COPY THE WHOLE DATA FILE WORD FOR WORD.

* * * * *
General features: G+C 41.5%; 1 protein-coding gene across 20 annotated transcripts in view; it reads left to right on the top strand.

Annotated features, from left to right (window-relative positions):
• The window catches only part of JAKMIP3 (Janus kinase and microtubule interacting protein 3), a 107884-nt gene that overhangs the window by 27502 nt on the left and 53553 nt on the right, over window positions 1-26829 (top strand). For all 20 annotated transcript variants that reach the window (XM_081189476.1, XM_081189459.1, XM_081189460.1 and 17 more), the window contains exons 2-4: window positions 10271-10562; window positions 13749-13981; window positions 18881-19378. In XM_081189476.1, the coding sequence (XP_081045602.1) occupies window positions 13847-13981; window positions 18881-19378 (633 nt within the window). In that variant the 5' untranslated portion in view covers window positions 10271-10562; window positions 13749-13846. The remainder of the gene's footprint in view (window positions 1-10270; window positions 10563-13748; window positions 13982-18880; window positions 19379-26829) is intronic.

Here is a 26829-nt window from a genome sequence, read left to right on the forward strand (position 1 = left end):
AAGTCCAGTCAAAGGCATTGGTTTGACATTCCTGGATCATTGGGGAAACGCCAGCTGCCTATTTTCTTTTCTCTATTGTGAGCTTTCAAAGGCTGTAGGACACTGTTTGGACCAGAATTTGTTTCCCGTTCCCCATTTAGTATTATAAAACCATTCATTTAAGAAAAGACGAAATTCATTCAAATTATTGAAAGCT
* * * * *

General features: G+C 41.5%; 1 protein-coding gene across 20 annotated transcripts in view; it reads left to right on the top strand.

Annotated features, from left to right (window-relative positions):
• The window catches only part of JAKMIP3 (Janus kinase and microtubule interacting protein 3), a 107884-nt gene that overhangs the window by 27502 nt on the left and 53553 nt on the right, over window positions 1-26829 (top strand). For all 20 annotated transcript variants that reach the window (XM_081189476.1, XM_081189459.1, XM_081189460.1 and 17 more), the window contains exons 2-4: window positions 10271-10562; window positions 13749-13981; window positions 18881-19378. In XM_081189476.1, the coding sequence (XP_081045602.1) occupies window positions 13847-13981; window positions 18881-19378 (633 nt within the window). In that variant the 5' untranslated portion in view covers window positions 10271-10562; window positions 13749-13846. The remainder of the gene's footprint in view (window positions 1-10270; window positions 10563-13748; window positions 13982-18880; window positions 19379-26829) is intronic.

Here is a 26829-nt window from a genome sequence, read left to right on the forward strand (position 1 = left end):
AAGTCCAGTCAAAGGCATTGGTTTGACATTCCTGGATCATTGGGGAAACGCCAGCTGCCTATTTTCTTTTCTCTATTGTGAGCTTTCAAAGGCTGTAGGACACTGTTTGGACCAGAATTTGTTTCCCGTTCCCCATTTAGTATTATAAAACCATTCATTTAAGAAAAGACGAAATTCATTCAAATTATTGAAAGCT